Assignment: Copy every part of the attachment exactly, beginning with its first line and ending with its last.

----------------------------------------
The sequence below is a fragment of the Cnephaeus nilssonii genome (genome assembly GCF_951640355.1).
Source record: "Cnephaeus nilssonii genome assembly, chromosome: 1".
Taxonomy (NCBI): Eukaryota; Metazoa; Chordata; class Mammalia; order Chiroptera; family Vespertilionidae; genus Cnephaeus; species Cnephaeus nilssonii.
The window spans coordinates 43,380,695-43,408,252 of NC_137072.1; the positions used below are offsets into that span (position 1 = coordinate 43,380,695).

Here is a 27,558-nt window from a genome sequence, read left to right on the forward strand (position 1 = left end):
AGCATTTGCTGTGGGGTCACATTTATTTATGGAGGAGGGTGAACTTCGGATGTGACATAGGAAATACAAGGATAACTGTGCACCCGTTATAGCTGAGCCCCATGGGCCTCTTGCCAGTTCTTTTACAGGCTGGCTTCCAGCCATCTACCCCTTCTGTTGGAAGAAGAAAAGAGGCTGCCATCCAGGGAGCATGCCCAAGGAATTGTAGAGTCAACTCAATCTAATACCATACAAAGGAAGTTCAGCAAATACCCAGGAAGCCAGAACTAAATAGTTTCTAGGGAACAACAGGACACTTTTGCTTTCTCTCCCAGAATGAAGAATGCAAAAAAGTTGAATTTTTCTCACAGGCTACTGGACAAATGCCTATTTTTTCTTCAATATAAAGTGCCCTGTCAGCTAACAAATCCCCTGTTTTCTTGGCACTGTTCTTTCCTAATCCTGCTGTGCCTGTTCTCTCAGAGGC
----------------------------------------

The sequence below is a fragment of the Cnephaeus nilssonii genome (genome assembly GCF_951640355.1).
Source record: "Cnephaeus nilssonii genome assembly, chromosome: 1".
Taxonomy (NCBI): Eukaryota; Metazoa; Chordata; class Mammalia; order Chiroptera; family Vespertilionidae; genus Cnephaeus; species Cnephaeus nilssonii.
The window spans coordinates 43,380,695-43,408,252 of NC_137072.1; the positions used below are offsets into that span (position 1 = coordinate 43,380,695).

Here is a 27,558-nt window from a genome sequence, read left to right on the forward strand (position 1 = left end):
AGCATTTGCTGTGGGGTCACATTTATTTATGGAGGAGGGTGAACTTCGGATGTGACATAGGAAATACAAGGATAACTGTGCACCCGTTATAGCTGAGCCCCATGGGCCTCTTGCCAGTTCTTTTACAGGCTGGCTTCCAGCCATCTACCCCTTCTGTTGGAAGAAGAAAAGAGGCTGCCATCCAGGGAGCATGCCCAAGGAATTGTAGAGTCAACTCAATCTAATACCATACAAAGGAAGTTCAGCAAATACCCAGGAAGCCAGAACTAAATAGTTTCTAGGGAACAACAGGACACTTTTGCTTTCTCTCCCAGAATGAAGAATGCAAAAAAGTTGAATTTTTCTCACAGGCTACTGGACAAATGCCTATTTTTTCTTCAATATAAAGTGCCCTGTCAGCTAACAAATCCCCTGTTTTCTTGGCACTGTTCTTTCCTAATCCTGCTGTGCCTGTTCTCTCAGAGGC